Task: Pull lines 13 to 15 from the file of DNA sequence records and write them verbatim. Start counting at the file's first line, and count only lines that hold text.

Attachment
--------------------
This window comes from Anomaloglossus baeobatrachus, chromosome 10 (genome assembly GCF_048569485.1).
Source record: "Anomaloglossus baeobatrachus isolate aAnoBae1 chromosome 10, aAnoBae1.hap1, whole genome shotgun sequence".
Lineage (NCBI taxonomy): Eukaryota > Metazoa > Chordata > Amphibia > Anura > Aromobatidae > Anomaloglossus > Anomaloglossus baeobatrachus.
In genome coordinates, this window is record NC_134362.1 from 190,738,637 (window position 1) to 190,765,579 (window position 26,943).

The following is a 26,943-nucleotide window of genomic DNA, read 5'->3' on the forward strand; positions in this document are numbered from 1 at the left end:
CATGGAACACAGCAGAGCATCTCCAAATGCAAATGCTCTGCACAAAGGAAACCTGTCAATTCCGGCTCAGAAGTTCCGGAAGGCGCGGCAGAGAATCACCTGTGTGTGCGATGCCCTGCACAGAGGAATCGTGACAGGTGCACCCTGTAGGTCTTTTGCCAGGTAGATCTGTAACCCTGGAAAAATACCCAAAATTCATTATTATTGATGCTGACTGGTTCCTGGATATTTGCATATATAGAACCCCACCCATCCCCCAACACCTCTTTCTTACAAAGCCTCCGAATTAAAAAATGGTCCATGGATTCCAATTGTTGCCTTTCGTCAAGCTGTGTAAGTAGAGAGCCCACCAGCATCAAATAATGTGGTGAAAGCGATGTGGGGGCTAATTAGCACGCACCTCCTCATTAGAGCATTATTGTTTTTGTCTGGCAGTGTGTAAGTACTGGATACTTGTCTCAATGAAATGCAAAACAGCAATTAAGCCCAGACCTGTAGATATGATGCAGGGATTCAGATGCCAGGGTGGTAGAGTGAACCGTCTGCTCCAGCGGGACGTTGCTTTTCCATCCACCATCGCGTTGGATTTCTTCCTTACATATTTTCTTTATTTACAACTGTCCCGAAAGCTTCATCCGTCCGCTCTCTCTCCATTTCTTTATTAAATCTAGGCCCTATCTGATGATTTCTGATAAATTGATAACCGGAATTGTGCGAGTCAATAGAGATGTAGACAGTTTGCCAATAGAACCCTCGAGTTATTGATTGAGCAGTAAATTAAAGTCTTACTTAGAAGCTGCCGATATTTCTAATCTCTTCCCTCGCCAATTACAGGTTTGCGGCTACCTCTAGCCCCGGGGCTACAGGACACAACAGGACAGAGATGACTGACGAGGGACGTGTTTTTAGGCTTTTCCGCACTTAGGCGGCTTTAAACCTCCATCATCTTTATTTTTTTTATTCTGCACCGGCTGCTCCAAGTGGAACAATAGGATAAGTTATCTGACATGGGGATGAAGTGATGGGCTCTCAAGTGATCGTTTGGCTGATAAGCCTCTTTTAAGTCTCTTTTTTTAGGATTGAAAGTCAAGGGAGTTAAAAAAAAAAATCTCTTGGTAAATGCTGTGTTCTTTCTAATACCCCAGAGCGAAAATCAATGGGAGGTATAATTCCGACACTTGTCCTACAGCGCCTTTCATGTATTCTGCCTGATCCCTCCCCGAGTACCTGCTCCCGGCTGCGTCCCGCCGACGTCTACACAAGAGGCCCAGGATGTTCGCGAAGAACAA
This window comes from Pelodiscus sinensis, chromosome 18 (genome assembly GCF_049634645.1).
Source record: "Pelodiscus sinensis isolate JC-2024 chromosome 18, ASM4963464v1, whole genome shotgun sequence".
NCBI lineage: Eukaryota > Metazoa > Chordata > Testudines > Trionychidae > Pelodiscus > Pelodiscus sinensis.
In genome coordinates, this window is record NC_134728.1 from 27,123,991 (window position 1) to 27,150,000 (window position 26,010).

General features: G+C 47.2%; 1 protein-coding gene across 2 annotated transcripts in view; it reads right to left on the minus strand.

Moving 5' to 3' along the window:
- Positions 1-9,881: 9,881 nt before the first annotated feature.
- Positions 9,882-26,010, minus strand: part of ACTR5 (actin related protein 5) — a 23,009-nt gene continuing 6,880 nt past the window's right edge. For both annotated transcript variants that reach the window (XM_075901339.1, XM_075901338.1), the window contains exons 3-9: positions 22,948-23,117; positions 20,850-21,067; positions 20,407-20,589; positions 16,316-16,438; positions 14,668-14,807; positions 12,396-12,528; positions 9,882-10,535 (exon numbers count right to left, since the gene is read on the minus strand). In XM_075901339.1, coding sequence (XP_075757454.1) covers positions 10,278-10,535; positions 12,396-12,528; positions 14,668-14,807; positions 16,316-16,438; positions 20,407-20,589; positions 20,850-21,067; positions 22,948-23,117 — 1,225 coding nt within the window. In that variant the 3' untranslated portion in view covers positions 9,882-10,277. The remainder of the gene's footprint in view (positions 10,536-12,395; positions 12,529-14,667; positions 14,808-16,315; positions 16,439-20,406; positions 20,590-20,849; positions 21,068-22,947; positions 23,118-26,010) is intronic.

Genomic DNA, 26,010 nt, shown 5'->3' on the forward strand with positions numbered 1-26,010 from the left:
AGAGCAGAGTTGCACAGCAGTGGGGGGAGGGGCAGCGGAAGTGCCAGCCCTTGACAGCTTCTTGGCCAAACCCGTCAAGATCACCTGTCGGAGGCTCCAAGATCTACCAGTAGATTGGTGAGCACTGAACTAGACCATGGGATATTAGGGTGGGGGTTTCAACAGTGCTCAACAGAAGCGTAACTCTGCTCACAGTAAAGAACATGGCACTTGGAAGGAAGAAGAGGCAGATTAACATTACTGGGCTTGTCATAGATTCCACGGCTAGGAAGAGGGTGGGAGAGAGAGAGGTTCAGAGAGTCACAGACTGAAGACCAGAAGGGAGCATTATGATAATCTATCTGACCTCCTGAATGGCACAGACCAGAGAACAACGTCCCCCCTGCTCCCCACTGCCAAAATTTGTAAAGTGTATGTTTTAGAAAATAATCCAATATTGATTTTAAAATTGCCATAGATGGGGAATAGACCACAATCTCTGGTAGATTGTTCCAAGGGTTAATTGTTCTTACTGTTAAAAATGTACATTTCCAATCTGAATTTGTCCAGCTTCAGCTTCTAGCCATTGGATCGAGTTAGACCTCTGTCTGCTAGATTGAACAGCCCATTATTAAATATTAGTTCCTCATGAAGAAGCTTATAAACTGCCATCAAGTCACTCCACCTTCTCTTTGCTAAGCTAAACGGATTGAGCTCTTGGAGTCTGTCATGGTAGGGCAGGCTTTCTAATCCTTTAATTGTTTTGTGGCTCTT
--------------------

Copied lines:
- Positions 1-9,881: 9,881 nt before the first annotated feature.
- Positions 9,882-26,010, minus strand: part of ACTR5 (actin related protein 5) — a 23,009-nt gene continuing 6,880 nt past the window's right edge. For both annotated transcript variants that reach the window (XM_075901339.1, XM_075901338.1), the window contains exons 3-9: positions 22,948-23,117; positions 20,850-21,067; positions 20,407-20,589; positions 16,316-16,438; positions 14,668-14,807; positions 12,396-12,528; positions 9,882-10,535 (exon numbers count right to left, since the gene is read on the minus strand). In XM_075901339.1, coding sequence (XP_075757454.1) covers positions 10,278-10,535; positions 12,396-12,528; positions 14,668-14,807; positions 16,316-16,438; positions 20,407-20,589; positions 20,850-21,067; positions 22,948-23,117 — 1,225 coding nt within the window. In that variant the 3' untranslated portion in view covers positions 9,882-10,277. The remainder of the gene's footprint in view (positions 10,536-12,395; positions 12,529-14,667; positions 14,808-16,315; positions 16,439-20,406; positions 20,590-20,849; positions 21,068-22,947; positions 23,118-26,010) is intronic.

Genomic DNA, 26,010 nt, shown 5'->3' on the forward strand with positions numbered 1-26,010 from the left: